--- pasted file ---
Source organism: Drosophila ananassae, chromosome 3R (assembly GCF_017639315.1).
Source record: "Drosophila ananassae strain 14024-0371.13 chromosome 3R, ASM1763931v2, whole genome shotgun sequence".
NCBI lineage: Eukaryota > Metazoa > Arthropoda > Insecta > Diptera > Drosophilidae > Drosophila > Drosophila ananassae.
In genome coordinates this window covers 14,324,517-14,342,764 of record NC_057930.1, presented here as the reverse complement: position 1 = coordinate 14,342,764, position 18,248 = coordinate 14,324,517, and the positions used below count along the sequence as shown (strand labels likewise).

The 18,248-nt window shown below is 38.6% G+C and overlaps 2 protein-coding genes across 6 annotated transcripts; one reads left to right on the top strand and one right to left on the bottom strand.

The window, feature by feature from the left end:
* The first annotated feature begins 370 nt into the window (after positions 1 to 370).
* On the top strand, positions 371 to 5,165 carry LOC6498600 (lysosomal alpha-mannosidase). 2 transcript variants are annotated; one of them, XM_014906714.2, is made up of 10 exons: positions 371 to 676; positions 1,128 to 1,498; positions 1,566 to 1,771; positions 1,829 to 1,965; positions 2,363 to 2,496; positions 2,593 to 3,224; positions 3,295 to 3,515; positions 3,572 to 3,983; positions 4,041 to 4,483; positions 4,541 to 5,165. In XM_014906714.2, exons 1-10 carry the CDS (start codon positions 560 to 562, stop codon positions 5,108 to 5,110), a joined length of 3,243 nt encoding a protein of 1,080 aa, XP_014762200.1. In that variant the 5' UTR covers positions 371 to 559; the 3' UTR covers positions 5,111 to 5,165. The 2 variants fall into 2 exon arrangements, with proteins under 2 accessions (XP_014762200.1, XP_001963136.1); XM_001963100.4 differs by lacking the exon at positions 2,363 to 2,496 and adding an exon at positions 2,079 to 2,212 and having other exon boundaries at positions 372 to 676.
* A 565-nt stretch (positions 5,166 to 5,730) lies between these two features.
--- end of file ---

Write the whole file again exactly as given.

Source organism: Drosophila ananassae, chromosome 3R (assembly GCF_017639315.1).
Source record: "Drosophila ananassae strain 14024-0371.13 chromosome 3R, ASM1763931v2, whole genome shotgun sequence".
NCBI lineage: Eukaryota > Metazoa > Arthropoda > Insecta > Diptera > Drosophilidae > Drosophila > Drosophila ananassae.
In genome coordinates this window covers 14,324,517-14,342,764 of record NC_057930.1, presented here as the reverse complement: position 1 = coordinate 14,342,764, position 18,248 = coordinate 14,324,517, and the positions used below count along the sequence as shown (strand labels likewise).

The 18,248-nt window shown below is 38.6% G+C and overlaps 2 protein-coding genes across 6 annotated transcripts; one reads left to right on the top strand and one right to left on the bottom strand.

The window, feature by feature from the left end:
* The first annotated feature begins 370 nt into the window (after positions 1 to 370).
* On the top strand, positions 371 to 5,165 carry LOC6498600 (lysosomal alpha-mannosidase). 2 transcript variants are annotated; one of them, XM_014906714.2, is made up of 10 exons: positions 371 to 676; positions 1,128 to 1,498; positions 1,566 to 1,771; positions 1,829 to 1,965; positions 2,363 to 2,496; positions 2,593 to 3,224; positions 3,295 to 3,515; positions 3,572 to 3,983; positions 4,041 to 4,483; positions 4,541 to 5,165. In XM_014906714.2, exons 1-10 carry the CDS (start codon positions 560 to 562, stop codon positions 5,108 to 5,110), a joined length of 3,243 nt encoding a protein of 1,080 aa, XP_014762200.1. In that variant the 5' UTR covers positions 371 to 559; the 3' UTR covers positions 5,111 to 5,165. The 2 variants fall into 2 exon arrangements, with proteins under 2 accessions (XP_014762200.1, XP_001963136.1); XM_001963100.4 differs by lacking the exon at positions 2,363 to 2,496 and adding an exon at positions 2,079 to 2,212 and having other exon boundaries at positions 372 to 676.
* A 565-nt stretch (positions 5,166 to 5,730) lies between these two features.